2. ^ "UK | Wales | North West Wales | Cooler King recalls Great Escape". BBC News. 16 March 2004. http://news.bbc.co.uk/1/hi/wales/north_west/3517476.stm. Retrieved 16 April 2010. 
  3. ^ Institution Supplement – Visiting Regulations, USP McCreary (from the Bureau of Prisons, US Department of Justice website. Accessed 2008 May 1.)
  4. ^ Visitors, State Prison, Corcoran (CSP-COR) (from the California Department of Corrections and Rehabilitation website. Accessed 2008 May 1.)
  5. ^ "An Insane Asylum Disguised as an SMU". Solitary Watch. http://solitarywatch.com/2011/05/22/voices-from-solitary-an-insane-asylum-disguised-as-an-smu/. Retrieved 18 June 2011. 
  6. ^ Naday, A., Freilich, J. & Mellow, Jeff. (2008), The Elusive Data on Supermax Confinement, The Prison Journal 88, 69.
  7. ^ Elizabeth Vasiliades (21 January 2005). "Solitary Confinement and International Human Rights". American University International Law Review. http://www.auilr.org/pdf/21/21-1-5.pdf. Retrieved 16 March 2011.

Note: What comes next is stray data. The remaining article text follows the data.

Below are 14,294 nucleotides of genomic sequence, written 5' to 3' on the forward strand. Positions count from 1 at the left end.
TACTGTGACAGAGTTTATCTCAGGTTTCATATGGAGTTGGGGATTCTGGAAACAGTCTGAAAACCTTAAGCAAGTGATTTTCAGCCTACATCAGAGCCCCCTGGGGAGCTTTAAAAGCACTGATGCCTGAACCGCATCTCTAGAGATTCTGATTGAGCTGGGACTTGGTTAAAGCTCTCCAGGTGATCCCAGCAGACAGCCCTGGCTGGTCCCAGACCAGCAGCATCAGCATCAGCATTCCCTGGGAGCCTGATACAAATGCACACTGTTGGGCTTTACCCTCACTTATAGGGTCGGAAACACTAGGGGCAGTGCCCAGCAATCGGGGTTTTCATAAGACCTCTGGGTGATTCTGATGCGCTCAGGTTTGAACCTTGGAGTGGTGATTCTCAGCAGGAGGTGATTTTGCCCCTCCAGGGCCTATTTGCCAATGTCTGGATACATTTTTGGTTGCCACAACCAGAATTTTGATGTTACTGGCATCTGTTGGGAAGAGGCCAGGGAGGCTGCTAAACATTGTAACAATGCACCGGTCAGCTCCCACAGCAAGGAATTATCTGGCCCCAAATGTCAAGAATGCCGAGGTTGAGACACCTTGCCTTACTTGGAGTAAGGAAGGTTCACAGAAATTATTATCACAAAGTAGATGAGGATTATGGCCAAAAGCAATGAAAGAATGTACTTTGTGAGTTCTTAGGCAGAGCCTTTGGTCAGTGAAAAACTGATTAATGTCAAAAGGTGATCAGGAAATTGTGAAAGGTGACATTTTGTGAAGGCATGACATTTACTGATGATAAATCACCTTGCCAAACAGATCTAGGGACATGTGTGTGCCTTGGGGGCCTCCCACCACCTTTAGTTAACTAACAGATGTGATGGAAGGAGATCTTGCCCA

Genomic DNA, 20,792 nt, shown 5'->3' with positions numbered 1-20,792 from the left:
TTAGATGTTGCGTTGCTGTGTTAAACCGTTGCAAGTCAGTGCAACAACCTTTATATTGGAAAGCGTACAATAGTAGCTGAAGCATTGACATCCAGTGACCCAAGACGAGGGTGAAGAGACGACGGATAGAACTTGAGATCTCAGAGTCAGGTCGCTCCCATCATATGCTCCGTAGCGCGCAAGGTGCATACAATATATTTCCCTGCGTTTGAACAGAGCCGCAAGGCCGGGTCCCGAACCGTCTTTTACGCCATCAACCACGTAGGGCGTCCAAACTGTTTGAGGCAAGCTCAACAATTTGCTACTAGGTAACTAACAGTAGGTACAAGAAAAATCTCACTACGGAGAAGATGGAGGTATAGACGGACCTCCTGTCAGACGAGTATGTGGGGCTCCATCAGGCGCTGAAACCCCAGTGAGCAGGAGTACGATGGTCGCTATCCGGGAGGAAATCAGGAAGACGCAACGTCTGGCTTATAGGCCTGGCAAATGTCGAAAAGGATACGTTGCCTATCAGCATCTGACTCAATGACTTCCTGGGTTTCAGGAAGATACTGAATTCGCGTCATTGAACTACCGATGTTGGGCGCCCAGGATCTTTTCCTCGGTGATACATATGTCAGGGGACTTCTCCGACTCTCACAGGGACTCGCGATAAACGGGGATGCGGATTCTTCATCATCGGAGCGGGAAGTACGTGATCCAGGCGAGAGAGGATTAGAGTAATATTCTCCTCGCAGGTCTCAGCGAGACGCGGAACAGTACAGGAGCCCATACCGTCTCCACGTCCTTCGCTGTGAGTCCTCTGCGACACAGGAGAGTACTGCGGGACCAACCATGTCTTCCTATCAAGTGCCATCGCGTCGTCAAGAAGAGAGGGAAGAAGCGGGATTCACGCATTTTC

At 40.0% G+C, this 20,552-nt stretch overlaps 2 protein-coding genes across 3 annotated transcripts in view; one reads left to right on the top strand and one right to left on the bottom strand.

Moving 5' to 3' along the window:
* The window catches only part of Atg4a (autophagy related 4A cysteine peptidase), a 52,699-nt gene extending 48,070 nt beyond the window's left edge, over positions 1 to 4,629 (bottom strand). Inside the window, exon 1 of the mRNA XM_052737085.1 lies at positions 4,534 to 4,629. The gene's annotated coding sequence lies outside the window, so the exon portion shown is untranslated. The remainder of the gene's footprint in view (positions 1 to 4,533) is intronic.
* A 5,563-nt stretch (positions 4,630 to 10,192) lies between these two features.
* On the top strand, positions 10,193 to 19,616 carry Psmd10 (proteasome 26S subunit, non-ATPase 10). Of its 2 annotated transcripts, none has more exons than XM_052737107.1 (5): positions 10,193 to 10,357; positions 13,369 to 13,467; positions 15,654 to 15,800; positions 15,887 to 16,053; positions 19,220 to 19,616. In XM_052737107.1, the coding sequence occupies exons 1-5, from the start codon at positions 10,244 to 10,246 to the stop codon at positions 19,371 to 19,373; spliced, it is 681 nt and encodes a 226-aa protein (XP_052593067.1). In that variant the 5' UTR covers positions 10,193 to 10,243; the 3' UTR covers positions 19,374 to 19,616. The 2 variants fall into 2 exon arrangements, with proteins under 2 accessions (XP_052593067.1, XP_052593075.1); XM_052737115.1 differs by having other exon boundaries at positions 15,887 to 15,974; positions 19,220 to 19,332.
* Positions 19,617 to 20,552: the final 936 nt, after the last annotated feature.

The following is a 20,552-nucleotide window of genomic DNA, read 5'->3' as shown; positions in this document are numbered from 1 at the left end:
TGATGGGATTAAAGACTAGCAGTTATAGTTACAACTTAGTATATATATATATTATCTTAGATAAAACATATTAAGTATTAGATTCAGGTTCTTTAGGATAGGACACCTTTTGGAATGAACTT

8. ^ a b Gawande, Atul (7 January 2009). "Is long-term solitary confinement torture?". The New Yorker. http://www.newyorker.com/reporting/2009/03/30/090330fa_fact_gawande. Retrieved 16 April 2010. 
  9. ^ Tracy Hresko url=http://digitalcommons.pace.edu/cgi/viewcontent.cgi?article=1071&context=pilr+(Spring 2006). "In the Cellars of the Hollow Men". Pace International Law Review. 
  10. ^ Trend toward solitary confinement worries experts – Tyre, Peg; US News, 1998 9 January
  11. ^ a b "Survivors of Solitary Confinement". National Radio Project: Making Contact. 3 June 2009. No. 22, season 12. Direct link to audio file.
  12. ^ Solitary Confinement Torture In The US – Kerness, Bonnie; National Coordinator of the 'National Campaign to Stop Control Unit Prisons', 1998